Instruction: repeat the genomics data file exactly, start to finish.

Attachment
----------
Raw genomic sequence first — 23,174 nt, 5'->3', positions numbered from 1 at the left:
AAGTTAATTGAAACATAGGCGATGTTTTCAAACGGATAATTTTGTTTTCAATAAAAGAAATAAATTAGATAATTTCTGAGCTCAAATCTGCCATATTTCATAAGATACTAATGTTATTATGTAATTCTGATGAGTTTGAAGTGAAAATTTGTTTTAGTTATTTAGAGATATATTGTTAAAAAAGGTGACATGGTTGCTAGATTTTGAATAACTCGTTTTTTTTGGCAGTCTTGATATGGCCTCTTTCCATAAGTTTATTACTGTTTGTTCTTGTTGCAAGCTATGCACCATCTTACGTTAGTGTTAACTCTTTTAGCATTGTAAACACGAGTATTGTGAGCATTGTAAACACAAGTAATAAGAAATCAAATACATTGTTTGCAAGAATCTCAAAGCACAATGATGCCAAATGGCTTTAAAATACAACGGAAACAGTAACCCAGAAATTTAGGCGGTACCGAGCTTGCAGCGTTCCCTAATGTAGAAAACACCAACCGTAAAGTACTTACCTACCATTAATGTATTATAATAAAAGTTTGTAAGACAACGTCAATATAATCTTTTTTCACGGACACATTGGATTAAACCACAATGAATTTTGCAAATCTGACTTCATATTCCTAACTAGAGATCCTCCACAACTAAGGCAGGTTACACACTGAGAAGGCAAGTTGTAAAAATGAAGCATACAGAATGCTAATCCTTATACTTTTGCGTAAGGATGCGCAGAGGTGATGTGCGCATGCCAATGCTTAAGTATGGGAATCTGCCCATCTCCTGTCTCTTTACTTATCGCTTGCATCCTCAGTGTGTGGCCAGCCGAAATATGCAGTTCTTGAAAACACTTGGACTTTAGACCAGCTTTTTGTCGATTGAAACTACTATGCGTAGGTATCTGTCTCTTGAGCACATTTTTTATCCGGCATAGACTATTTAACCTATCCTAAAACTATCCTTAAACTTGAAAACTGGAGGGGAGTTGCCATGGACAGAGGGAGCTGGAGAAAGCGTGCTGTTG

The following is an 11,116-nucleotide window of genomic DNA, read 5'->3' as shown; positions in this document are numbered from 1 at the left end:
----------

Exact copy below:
Raw genomic sequence first — 23,174 nt, 5'->3', positions numbered from 1 at the left:
AAGTTAATTGAAACATAGGCGATGTTTTCAAACGGATAATTTTGTTTTCAATAAAAGAAATAAATTAGATAATTTCTGAGCTCAAATCTGCCATATTTCATAAGATACTAATGTTATTATGTAATTCTGATGAGTTTGAAGTGAAAATTTGTTTTAGTTATTTAGAGATATATTGTTAAAAAAGGTGACATGGTTGCTAGATTTTGAATAACTCGTTTTTTTTGGCAGTCTTGATATGGCCTCTTTCCATAAGTTTATTACTGTTTGTTCTTGTTGCAAGCTATGCACCATCTTACGTTAGTGTTAACTCTTTTAGCATTGTAAACACGAGTATTGTGAGCATTGTAAACACAAGTAATAAGAAATCAAATACATTGTTTGCAAGAATCTCAAAGCACAATGATGCCAAATGGCTTTAAAATACAACGGAAACAGTAACCCAGAAATTTAGGCGGTACCGAGCTTGCAGCGTTCCCTAATGTAGAAAACACCAACCGTAAAGTACTTACCTACCATTAATGTATTATAATAAAAGTTTGTAAGACAACGTCAATATAATCTTTTTTCACGGACACATTGGATTAAACCACAATGAATTTTGCAAATCTGACTTCATATTCCTAACTAGAGATCCTCCACAACTAAGGCAGGTTACACACTGAGAAGGCAAGTTGTAAAAATGAAGCATACAGAATGCTAATCCTTATACTTTTGCGTAAGGATGCGCAGAGGTGATGTGCGCATGCCAATGCTTAAGTATGGGAATCTGCCCATCTCCTGTCTCTTTACTTATCGCTTGCATCCTCAGTGTGTGGCCAGCCGAAATATGCAGTTCTTGAAAACACTTGGACTTTAGACCAGCTTTTTGTCGATTGAAACTACTATGCGTAGGTATCTGTCTCTTGAGCACATTTTTTATCCGGCATAGACTATTTAACCTATCCTAAAACTATCCTTAAACTTGAAAACTGGAGGGGAGTTGCCATGGACAGAGGGAGCTGGAGAAAGCGTGCTGTTG

The following is an 11,116-nucleotide window of genomic DNA, read 5'->3' as shown; positions in this document are numbered from 1 at the left end: